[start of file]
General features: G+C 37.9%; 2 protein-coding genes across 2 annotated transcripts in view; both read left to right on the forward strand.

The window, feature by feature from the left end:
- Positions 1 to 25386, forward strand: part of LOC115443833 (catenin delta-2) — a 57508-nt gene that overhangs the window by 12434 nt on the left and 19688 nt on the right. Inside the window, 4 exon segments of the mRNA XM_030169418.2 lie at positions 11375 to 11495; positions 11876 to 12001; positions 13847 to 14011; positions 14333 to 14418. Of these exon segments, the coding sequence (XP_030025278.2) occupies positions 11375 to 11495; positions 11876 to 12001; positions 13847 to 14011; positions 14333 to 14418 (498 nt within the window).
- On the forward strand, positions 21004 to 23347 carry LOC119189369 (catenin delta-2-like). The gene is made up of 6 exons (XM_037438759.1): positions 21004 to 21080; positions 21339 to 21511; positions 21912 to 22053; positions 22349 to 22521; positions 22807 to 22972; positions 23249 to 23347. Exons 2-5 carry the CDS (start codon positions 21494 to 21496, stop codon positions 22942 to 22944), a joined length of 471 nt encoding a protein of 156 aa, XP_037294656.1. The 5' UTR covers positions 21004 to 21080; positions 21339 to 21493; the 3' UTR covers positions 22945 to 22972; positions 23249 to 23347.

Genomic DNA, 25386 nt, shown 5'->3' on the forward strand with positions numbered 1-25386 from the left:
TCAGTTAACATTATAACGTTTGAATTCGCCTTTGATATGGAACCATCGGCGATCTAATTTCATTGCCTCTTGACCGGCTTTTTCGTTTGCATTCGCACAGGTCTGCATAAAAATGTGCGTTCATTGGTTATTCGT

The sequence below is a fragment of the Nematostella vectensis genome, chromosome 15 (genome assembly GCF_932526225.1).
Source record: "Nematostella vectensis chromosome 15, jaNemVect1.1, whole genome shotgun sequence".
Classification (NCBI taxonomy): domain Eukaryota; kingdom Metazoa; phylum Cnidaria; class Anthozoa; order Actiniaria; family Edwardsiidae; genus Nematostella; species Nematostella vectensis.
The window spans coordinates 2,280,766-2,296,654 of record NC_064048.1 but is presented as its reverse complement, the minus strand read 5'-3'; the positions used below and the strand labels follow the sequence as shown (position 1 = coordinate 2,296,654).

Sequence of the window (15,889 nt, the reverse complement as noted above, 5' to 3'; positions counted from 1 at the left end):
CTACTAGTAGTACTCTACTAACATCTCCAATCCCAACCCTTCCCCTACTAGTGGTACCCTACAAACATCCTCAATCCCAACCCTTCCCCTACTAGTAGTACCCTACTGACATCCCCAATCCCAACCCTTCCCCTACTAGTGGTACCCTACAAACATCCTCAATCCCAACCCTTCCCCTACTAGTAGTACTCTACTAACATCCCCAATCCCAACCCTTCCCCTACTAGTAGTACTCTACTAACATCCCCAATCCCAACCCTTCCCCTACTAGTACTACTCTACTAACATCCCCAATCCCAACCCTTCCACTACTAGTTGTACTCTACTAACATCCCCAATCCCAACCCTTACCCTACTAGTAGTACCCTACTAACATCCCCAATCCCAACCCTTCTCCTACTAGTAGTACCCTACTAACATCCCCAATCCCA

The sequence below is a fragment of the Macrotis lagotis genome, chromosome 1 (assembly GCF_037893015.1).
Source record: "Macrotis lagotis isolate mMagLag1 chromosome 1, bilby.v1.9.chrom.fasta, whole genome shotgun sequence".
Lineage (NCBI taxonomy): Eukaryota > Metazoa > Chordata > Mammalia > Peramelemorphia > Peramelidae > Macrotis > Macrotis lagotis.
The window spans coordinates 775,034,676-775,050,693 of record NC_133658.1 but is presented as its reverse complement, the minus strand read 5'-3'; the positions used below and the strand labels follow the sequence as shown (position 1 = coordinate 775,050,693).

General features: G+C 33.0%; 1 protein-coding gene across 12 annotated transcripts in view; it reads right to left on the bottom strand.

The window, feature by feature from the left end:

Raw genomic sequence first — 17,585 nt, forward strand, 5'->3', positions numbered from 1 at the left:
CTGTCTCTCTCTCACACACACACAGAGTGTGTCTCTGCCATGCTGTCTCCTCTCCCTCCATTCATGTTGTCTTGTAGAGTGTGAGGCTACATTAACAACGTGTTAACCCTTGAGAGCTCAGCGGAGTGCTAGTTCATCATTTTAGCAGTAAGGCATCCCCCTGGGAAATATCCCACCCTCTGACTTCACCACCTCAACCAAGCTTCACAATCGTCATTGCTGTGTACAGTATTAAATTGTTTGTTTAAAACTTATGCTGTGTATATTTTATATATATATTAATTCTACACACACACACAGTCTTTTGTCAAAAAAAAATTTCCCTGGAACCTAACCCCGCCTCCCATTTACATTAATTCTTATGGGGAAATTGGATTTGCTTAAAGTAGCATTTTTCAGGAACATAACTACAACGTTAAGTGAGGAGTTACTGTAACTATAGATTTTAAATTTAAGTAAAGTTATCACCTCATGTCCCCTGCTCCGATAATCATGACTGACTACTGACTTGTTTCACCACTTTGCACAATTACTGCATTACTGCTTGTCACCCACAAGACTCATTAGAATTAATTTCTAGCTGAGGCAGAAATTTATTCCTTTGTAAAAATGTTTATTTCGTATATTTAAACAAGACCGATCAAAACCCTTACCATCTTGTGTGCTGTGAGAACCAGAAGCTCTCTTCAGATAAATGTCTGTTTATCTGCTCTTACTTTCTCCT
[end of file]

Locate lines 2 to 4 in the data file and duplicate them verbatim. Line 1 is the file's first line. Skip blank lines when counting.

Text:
The window, feature by feature from the left end:
- Positions 1 to 25386, forward strand: part of LOC115443833 (catenin delta-2) — a 57508-nt gene that overhangs the window by 12434 nt on the left and 19688 nt on the right. Inside the window, 4 exon segments of the mRNA XM_030169418.2 lie at positions 11375 to 11495; positions 11876 to 12001; positions 13847 to 14011; positions 14333 to 14418. Of these exon segments, the coding sequence (XP_030025278.2) occupies positions 11375 to 11495; positions 11876 to 12001; positions 13847 to 14011; positions 14333 to 14418 (498 nt within the window).
- On the forward strand, positions 21004 to 23347 carry LOC119189369 (catenin delta-2-like). The gene is made up of 6 exons (XM_037438759.1): positions 21004 to 21080; positions 21339 to 21511; positions 21912 to 22053; positions 22349 to 22521; positions 22807 to 22972; positions 23249 to 23347. Exons 2-5 carry the CDS (start codon positions 21494 to 21496, stop codon positions 22942 to 22944), a joined length of 471 nt encoding a protein of 156 aa, XP_037294656.1. The 5' UTR covers positions 21004 to 21080; positions 21339 to 21493; the 3' UTR covers positions 22945 to 22972; positions 23249 to 23347.